SCEC Award Number 12114 View PDF
Proposal Category Workshop Proposal
Proposal Title Community Stress Model (CSM) Workshop
Name Organization
Jeanne Hardebeck United States Geological Survey Thorsten Becker University of Southern California Bruce Shaw Columbia University John Shaw Harvard University Brad Aagaard United States Geological Survey
Other Participants Potential participants listed in proposal.
SCEC Priorities 2d, 1b, 4d SCEC Groups SDOT, FARM, EFP
Report Due Date 11/15/2012 Date Report Submitted N/A
Project Abstract
At the second Community Stress Model (CSM) workshop, held October 15-16, 2012 at USC, we compared the stress models contributed by the SCEC community, and held focused discussions on topics including: reconciling models, validating models with data, quantifying uncertainty in models, including stochastic stress heterogeneity in models, interaction with user communities, and IT needs. The workshop began with formal presentations of the submitted models and model comparisons, but the majority of time was focused on discussion of important issues. We identified short-terms needs for the next year of CSM development, and solicited SCEC proposals for 2013 to address those needs.
Intellectual Merit Crustal stress is a fundamental quantity that is relevant to many aspects of the earthquake problem. SCEC4 has committed to the development of the Community Stress Model (CSM) to provide the SCEC community with better constraints on the stress field, and with a means to formally test physical connections between observations and stress models. The intended CSM end-product, a model or suite of models for the 4D stress tensor in the California lithosphere, will be useful for numerous SCEC core science issues. These include a better understanding of how faults are loaded, redistribute strain as a result of earthquakes, and evolve over time. There is a range of potential uses for the CSM, including seismic hazard estimates, crustal seismicity studies, dynamic earthquake rupture models and earthquake simulators. Moreover, even the discussions of the issues involved in the construction of a CSM (such as the completeness of physical models, noise, and uncertainties) are expected to lead to scientific progress.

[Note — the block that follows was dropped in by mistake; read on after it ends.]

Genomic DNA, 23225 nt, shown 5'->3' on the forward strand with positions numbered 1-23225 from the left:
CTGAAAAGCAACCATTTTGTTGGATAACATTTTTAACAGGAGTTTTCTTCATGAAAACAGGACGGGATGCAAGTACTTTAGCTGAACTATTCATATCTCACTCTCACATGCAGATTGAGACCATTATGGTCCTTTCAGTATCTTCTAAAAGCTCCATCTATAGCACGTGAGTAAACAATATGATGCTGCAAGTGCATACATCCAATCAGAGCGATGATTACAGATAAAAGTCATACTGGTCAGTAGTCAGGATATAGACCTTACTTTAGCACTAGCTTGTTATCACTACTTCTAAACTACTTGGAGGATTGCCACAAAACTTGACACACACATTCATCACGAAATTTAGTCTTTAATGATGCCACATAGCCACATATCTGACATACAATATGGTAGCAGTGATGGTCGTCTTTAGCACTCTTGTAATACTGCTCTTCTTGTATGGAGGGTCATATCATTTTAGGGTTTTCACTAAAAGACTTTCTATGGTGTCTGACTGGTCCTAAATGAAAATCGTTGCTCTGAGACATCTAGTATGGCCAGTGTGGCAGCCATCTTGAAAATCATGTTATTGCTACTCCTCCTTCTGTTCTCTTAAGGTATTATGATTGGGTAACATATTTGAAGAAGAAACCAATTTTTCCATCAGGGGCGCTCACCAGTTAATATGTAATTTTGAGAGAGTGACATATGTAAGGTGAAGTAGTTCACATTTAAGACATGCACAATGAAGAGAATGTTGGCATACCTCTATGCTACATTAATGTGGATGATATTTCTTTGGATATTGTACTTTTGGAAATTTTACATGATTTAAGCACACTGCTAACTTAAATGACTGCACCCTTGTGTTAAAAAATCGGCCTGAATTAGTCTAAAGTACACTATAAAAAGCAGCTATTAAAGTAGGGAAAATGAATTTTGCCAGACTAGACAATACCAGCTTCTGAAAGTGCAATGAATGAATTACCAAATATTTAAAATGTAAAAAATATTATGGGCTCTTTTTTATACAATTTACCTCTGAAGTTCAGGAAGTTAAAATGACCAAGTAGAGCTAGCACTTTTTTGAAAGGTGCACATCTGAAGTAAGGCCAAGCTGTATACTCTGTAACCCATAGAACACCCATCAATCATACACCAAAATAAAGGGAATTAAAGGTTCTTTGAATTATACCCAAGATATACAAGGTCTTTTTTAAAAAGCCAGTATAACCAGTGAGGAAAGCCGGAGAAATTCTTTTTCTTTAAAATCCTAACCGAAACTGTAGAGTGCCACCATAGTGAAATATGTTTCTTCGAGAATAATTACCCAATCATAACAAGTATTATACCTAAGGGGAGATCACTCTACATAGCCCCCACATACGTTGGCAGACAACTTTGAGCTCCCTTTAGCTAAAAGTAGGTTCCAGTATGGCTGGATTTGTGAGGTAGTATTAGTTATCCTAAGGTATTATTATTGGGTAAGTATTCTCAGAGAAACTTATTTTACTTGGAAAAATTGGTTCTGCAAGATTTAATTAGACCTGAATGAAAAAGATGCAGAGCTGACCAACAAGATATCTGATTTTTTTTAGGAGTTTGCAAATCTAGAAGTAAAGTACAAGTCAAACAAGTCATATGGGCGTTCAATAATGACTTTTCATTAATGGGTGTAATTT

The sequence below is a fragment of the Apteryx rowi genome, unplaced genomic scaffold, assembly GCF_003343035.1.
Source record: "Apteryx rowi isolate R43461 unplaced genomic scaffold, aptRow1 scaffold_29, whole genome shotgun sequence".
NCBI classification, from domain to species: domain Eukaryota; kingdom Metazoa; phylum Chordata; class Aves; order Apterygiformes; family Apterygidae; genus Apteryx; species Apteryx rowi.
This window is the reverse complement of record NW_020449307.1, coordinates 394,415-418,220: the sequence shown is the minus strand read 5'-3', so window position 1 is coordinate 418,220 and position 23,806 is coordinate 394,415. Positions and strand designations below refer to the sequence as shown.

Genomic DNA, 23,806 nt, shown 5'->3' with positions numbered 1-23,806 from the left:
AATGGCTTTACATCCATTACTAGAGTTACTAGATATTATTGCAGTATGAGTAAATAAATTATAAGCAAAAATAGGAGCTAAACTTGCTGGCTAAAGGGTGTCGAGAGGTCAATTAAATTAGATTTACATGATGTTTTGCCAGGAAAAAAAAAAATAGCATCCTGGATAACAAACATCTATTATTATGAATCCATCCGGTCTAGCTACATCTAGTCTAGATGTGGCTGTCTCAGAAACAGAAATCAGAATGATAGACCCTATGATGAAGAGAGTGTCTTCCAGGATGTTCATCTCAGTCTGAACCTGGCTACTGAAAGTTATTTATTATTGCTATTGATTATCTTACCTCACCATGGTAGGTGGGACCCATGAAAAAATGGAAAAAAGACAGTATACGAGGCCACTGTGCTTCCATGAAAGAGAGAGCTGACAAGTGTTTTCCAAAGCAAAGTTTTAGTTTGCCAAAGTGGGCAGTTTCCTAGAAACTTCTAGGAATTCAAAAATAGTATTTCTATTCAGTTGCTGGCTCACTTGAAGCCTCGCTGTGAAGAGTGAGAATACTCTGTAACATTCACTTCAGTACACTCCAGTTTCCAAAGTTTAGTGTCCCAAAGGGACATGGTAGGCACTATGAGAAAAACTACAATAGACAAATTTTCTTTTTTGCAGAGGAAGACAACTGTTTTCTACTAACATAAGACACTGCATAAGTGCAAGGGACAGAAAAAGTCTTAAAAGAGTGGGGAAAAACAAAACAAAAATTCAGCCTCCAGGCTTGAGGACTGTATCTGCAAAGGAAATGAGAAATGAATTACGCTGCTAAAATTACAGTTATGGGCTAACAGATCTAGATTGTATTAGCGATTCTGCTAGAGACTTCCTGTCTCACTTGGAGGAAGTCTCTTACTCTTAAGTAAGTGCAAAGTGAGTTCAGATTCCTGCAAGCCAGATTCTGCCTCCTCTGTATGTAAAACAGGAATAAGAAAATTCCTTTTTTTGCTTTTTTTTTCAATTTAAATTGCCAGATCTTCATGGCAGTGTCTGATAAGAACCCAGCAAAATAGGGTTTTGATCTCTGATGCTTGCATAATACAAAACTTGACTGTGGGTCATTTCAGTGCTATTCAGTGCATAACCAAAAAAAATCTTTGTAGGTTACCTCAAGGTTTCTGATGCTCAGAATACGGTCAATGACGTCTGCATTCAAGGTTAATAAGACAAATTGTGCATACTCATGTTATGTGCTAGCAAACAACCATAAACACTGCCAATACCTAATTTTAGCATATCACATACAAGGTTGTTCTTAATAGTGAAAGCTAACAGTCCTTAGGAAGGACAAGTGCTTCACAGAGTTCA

Broader Impacts The CSM workshop had approximately 50% female participants, as well as the participation of two graduate students and two post-doc. The CSM collaborative project in general is enhancing partnerships across institutions and disciplines, and is working to develop infrastructure for research and education in the form of an accessible community model of stress in the southern California lithosphere.
Exemplary Figure Figure 1. Left: Maximum horizontal compressive stress axis (SHmax) for an average stress model generated by averaging the normalized stress tensors of the models of Bird; Luttrell, Smith-Konter and Sandwell; and Yang and Hauksson. Right: the RMS difference of the SHmax orientation of the three models relative to the mean. (Credit: Jeanne Hardebeck.)